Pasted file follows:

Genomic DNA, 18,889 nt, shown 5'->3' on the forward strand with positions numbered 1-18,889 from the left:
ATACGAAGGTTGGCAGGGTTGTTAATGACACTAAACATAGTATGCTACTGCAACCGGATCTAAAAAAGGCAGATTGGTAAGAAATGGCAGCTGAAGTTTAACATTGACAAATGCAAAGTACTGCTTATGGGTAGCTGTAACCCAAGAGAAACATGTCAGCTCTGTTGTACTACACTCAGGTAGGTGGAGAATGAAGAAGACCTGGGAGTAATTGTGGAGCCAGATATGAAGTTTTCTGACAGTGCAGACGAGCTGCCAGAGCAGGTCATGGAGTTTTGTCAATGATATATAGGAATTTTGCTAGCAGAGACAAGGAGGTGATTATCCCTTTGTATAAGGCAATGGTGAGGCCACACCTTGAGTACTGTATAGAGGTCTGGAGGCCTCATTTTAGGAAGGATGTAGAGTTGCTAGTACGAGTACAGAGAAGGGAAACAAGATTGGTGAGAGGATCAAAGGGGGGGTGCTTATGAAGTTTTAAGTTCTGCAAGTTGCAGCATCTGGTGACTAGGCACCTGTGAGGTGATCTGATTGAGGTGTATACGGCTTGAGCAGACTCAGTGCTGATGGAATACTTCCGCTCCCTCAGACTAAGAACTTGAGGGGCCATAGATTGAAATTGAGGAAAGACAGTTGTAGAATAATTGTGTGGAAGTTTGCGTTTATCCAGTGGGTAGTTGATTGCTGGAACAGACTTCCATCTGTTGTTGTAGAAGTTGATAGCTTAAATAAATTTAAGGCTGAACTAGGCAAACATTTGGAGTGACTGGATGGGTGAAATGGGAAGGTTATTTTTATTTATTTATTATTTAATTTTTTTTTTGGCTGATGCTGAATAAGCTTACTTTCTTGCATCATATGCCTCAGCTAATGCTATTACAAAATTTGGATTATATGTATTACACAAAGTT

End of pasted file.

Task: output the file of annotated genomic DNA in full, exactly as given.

Genomic DNA, 18,889 nt, shown 5'->3' on the forward strand with positions numbered 1-18,889 from the left:
ATACGAAGGTTGGCAGGGTTGTTAATGACACTAAACATAGTATGCTACTGCAACCGGATCTAAAAAAGGCAGATTGGTAAGAAATGGCAGCTGAAGTTTAACATTGACAAATGCAAAGTACTGCTTATGGGTAGCTGTAACCCAAGAGAAACATGTCAGCTCTGTTGTACTACACTCAGGTAGGTGGAGAATGAAGAAGACCTGGGAGTAATTGTGGAGCCAGATATGAAGTTTTCTGACAGTGCAGACGAGCTGCCAGAGCAGGTCATGGAGTTTTGTCAATGATATATAGGAATTTTGCTAGCAGAGACAAGGAGGTGATTATCCCTTTGTATAAGGCAATGGTGAGGCCACACCTTGAGTACTGTATAGAGGTCTGGAGGCCTCATTTTAGGAAGGATGTAGAGTTGCTAGTACGAGTACAGAGAAGGGAAACAAGATTGGTGAGAGGATCAAAGGGGGGGTGCTTATGAAGTTTTAAGTTCTGCAAGTTGCAGCATCTGGTGACTAGGCACCTGTGAGGTGATCTGATTGAGGTGTATACGGCTTGAGCAGACTCAGTGCTGATGGAATACTTCCGCTCCCTCAGACTAAGAACTTGAGGGGCCATAGATTGAAATTGAGGAAAGACAGTTGTAGAATAATTGTGTGGAAGTTTGCGTTTATCCAGTGGGTAGTTGATTGCTGGAACAGACTTCCATCTGTTGTTGTAGAAGTTGATAGCTTAAATAAATTTAAGGCTGAACTAGGCAAACATTTGGAGTGACTGGATGGGTGAAATGGGAAGGTTATTTTTATTTATTTATTATTTAATTTTTTTTTTGGCTGATGCTGAATAAGCTTACTTTCTTGCATCATATGCCTCAGCTAATGCTATTACAAAATTTGGATTATATGTATTACACAAAGTT